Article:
I like to lay down at night with my 4-year-old daughter for a few minutes because she often will share with me a little glimpse into her world. One night not long ago, she told me that one of her friends at school that day had told her that she couldn’t pretend to be a mermaid because “Mermaids Aren’t Brown.” My heart suddenly beat faster and my mind whirled as I thought about how to respond to this. The first impulse was indignation that MY DAUGHTER was potentially excluded based on the color of her skin, quickly followed by the urge to reassure her that “Of course there are brown mermaids, don’t worry about it.” Fortunately, my psychotherapy training kicked in and I stalled by asking her what she thought about that. She said “I didn’t like it.” “So what did you do?” My daughter characteristically didn’t do anything, but said that another friend, who is a bit older, said “That’s not nice!” and told the teacher. We then agreed that this was pretty silly because mermaids are imaginary, and that she can pretend to be anything she wants to be, and that it was nice of her friend to stand up for her. I also reminded her that she needs to “use her words” and tell peers directly when they say or do something she does not like. She seemed satisfied with this response and went to sleep. Whew! Later, as I thought about it, I realized I couldn’t recall ever seeing a picture of a mermaid with dark skin. I know these little girls and their parents, and given that 4-year-olds “tell it like they see it,” I think the little girl was just stating the fact that mermaids in popular books and movies are indeed, fair-skinned, and did not intend to hurt my daughter’s feelings. However, someday, someone will. And we both need to be better prepared when they do.
I get very anxious and uncomfortable talking about race. I know enough to know that I don’t know much about what it’s like to be a racial minority. I’ve had a few isolated experiences of being the odd person out, and I know I’ve felt uncomfortable and self-conscious about it, even when no one says or does anything to call attention to it. I also am reluctant to admit to myself –and especially to my daughter –that there are things in the world that are ugly and unfair and that there is not much I can do to shield her from these things. Rather than feel powerless and overwhelmed by the complexities of it, I’d rather not think about it. But then the dramatic events in Ferguson and elsewhere and the innocent comment at school force me—and all of us—to think about it. But how do I explain this to my daughter?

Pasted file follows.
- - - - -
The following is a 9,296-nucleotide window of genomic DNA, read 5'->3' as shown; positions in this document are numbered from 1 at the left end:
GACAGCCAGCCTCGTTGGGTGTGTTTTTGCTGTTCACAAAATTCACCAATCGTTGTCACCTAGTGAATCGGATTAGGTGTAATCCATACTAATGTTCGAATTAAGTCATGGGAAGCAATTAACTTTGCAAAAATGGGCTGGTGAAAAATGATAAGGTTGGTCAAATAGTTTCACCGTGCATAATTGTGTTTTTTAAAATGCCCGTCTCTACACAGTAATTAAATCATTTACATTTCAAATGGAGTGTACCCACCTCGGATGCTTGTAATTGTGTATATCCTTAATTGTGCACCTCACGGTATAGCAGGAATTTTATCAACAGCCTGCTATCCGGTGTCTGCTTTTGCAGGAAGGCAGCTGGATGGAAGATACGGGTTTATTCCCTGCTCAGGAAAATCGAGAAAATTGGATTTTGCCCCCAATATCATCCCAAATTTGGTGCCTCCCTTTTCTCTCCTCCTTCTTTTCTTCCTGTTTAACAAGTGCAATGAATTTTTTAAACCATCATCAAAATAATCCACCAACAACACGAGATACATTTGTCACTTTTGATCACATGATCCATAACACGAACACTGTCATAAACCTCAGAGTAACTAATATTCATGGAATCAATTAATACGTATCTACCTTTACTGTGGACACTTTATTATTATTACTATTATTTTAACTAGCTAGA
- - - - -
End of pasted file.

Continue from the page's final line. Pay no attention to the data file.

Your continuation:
Last week, I made time to listen to a webinar on the topic of talking about race with children adopted by parents who have a different racial composition than they do (e.g., our daughter’s birth parents are African-American/Caucasian while my husband and I are Caucasian). Beth Hall, E.D.’s webinar was humbling, but also empowering. One of the many valuable ideas she shared was that although exposing our children to diverse cultures is very important, diversity does not mitigate racial inequality in our society. My family enjoys trying different ethnic foods and cultural events, and I am excited that my daughter is old enough to participate in some of the cultural opportunities offered during Black History Month. We have talked about melanin differences and people coming from different places in the world. We celebrate my daughter’s beautiful hair and skin. However, I know that social scientists have established that people are often treated differently based on how they look. And there are still real racial differences in education, income and incarceration in our society, just to name a few. Beth Hall asserts that “silence is also a message” and that saying nothing to our children about these issues conveys that we condone things the way they are. Or perhaps even worse, our anxiety in talking about race inadvertently teaches them that this is a bad thing to talk about. These messages are definitely not what I want my daughter to get from me, that much I do know. The most effective way to empower your transracially adopted child, Beth Hall emphasized, is to clearly speak out about what you DO think. Even very young kids are very concerned about fairness, so when issues of inequality arise, simply add, “…and in our family, we do not agree with that; this is not OK.” And more importantly, to model having the courage to say this in public, because kids learn more from what we say and do, not just say. I can do that. I can’t change society, but I can give my daughter the permission and the words to help her to say when things are not fair. And who knows, maybe someday she will decide to write a story in which the mermaids are brown.